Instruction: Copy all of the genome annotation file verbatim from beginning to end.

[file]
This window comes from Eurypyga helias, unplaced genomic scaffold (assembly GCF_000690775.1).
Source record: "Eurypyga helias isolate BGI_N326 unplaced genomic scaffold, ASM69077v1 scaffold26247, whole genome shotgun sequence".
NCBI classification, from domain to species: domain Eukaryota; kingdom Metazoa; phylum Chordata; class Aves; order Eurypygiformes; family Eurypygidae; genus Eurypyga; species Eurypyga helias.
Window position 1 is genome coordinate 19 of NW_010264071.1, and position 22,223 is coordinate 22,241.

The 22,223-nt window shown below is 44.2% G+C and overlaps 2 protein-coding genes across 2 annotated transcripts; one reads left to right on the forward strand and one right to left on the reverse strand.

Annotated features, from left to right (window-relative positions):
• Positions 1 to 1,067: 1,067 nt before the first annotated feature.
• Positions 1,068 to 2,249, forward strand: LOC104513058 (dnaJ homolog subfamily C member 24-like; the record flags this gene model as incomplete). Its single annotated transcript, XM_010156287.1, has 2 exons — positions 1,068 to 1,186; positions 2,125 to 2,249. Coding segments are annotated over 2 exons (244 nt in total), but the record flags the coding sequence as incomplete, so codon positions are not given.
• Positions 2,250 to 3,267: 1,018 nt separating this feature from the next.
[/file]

This window comes from Eurypyga helias, unplaced genomic scaffold (assembly GCF_000690775.1).
Source record: "Eurypyga helias isolate BGI_N326 unplaced genomic scaffold, ASM69077v1 scaffold26247, whole genome shotgun sequence".
NCBI classification, from domain to species: domain Eukaryota; kingdom Metazoa; phylum Chordata; class Aves; order Eurypygiformes; family Eurypygidae; genus Eurypyga; species Eurypyga helias.
Window position 1 is genome coordinate 19 of NW_010264071.1, and position 22,223 is coordinate 22,241.

The 22,223-nt window shown below is 44.2% G+C and overlaps 2 protein-coding genes across 2 annotated transcripts; one reads left to right on the forward strand and one right to left on the reverse strand.

Annotated features, from left to right (window-relative positions):
• Positions 1 to 1,067: 1,067 nt before the first annotated feature.
• Positions 1,068 to 2,249, forward strand: LOC104513058 (dnaJ homolog subfamily C member 24-like; the record flags this gene model as incomplete). Its single annotated transcript, XM_010156287.1, has 2 exons — positions 1,068 to 1,186; positions 2,125 to 2,249. Coding segments are annotated over 2 exons (244 nt in total), but the record flags the coding sequence as incomplete, so codon positions are not given.
• Positions 2,250 to 3,267: 1,018 nt separating this feature from the next.